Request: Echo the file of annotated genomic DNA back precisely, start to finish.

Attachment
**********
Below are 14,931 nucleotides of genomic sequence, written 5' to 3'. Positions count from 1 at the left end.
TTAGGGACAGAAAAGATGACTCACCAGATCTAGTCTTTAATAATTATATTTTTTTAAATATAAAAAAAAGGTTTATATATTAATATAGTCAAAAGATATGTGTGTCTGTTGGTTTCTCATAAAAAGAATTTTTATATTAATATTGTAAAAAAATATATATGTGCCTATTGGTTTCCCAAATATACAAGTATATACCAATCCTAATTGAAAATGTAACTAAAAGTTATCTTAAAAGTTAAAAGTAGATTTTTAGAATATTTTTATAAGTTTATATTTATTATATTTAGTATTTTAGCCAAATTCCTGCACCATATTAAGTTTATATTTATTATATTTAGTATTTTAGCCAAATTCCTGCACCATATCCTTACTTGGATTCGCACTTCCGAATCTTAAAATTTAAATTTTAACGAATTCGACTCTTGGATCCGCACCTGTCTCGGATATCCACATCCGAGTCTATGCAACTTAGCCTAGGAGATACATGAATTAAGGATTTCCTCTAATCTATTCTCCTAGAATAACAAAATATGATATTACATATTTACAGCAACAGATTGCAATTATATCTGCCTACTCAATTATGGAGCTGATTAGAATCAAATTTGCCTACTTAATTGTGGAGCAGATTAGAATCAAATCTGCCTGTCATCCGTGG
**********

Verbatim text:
Below are 14,931 nucleotides of genomic sequence, written 5' to 3'. Positions count from 1 at the left end.
TTAGGGACAGAAAAGATGACTCACCAGATCTAGTCTTTAATAATTATATTTTTTTAAATATAAAAAAAAGGTTTATATATTAATATAGTCAAAAGATATGTGTGTCTGTTGGTTTCTCATAAAAAGAATTTTTATATTAATATTGTAAAAAAATATATATGTGCCTATTGGTTTCCCAAATATACAAGTATATACCAATCCTAATTGAAAATGTAACTAAAAGTTATCTTAAAAGTTAAAAGTAGATTTTTAGAATATTTTTATAAGTTTATATTTATTATATTTAGTATTTTAGCCAAATTCCTGCACCATATTAAGTTTATATTTATTATATTTAGTATTTTAGCCAAATTCCTGCACCATATCCTTACTTGGATTCGCACTTCCGAATCTTAAAATTTAAATTTTAACGAATTCGACTCTTGGATCCGCACCTGTCTCGGATATCCACATCCGAGTCTATGCAACTTAGCCTAGGAGATACATGAATTAAGGATTTCCTCTAATCTATTCTCCTAGAATAACAAAATATGATATTACATATTTACAGCAACAGATTGCAATTATATCTGCCTACTCAATTATGGAGCTGATTAGAATCAAATTTGCCTACTTAATTGTGGAGCAGATTAGAATCAAATCTGCCTGTCATCCGTGG